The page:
ICC prosecutor requests Kenya investigation

The International Criminal Court’s chief prosecutor asked judges to approve a formal investigation into post-election murders, rapes and deportations in Kenya last year.

The court said on Nov. 6 it would consider a prosecution request to investigate suspected crimes against humanity committed during the 2008 clashes, which shattered Kenya’s image as a stable, regional economic powerhouse.
The move is part of a process that could lead to cabinet ministers from the east African country facing The Hague court.
"Victims were hurt. They were raped, their homes burnt and they lost their cattle, they lost all means to support themselves," Chief Prosecutor Luis Moreno-Ocampo told reporters yesterday.
"We are siding with them. We will do justice, we will work together to avoid a repetition of the crimes."
Moreno-Ocampo cited figures from Kenyan authorities indicating 1220 people were killed, while hundreds of rapes were documented and 350 000 people were forcibly displaced.
"There is a reasonable basis to believe that crimes against humanity within the jurisdiction of the court were committed," he said.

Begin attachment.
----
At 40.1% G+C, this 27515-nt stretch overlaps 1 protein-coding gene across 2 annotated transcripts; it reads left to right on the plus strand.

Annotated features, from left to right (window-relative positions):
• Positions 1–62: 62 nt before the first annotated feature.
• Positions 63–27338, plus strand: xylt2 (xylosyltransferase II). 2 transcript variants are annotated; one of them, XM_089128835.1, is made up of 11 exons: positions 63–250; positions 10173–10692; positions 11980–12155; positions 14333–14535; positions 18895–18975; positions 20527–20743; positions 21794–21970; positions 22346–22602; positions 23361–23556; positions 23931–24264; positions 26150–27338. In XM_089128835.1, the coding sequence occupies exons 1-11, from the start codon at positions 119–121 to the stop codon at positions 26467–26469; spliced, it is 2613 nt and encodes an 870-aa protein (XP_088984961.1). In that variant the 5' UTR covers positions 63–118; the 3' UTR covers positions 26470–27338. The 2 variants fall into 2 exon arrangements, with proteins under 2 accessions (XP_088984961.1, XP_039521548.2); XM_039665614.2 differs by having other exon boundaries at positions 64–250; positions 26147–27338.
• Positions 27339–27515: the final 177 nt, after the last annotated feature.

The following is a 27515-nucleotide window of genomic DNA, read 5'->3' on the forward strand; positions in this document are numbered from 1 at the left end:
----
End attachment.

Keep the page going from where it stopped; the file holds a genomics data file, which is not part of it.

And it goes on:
Kenya had promised to deal with the masterminds of the ethnic clashes after the disputed presidential election in December 2007 but numerous attempts to kick-start the process have floundered.
‘Decisive step’
Many Kenyans are sceptical that powerful individuals will be charged because of widespread impunity among politicians.
But Human Rights Watch welcomed the prosecutor’s move as a decisive step toward justice.
"The Kenyan government has failed over and over again to keep its promises about justice for the election violence," said Georgette Gagnon, Africa director at Human Rights Watch.
"Kenya’s leaders should provide full cooperation if the ICC opens an investigation."
Moreno-Ocampo said he is concerned by reports of threats against human rights defenders, members of the Kenyan Parliament and others who support justice for the victims of the violence.
"This includes in particular alleged threats and intimidation by Kenyan police officers," he said.
Crisis mediator Kofi Annan gave a list of the main suspects to Moreno-Ocampo in July and political sources have said it names cabinet ministers, members of parliament and businessmen.
But Moreno-Ocampo said no list of suspects was binding and he had a duty to conduct his own investigation.
Prosecutors say the suspects will only be revealed if a summons or an arrest warrant is requested. The charges and list of suspects will be defined in 2010, Moreno-Ocampo said.
The prosecutor’s request was welcomed by Boniface Njiru at the Centre for Justice and Crimes Against Humanity, which represents victims.
"We are very happy. Victims have not had justice," he said, adding that they are now seeking guidance from the court about how to come forward as witnesses.
Moreno-Ocampo said he would return to Kenya early next year to meet victims and if the court allows the investigation, inquiries in Kenya could start immediately.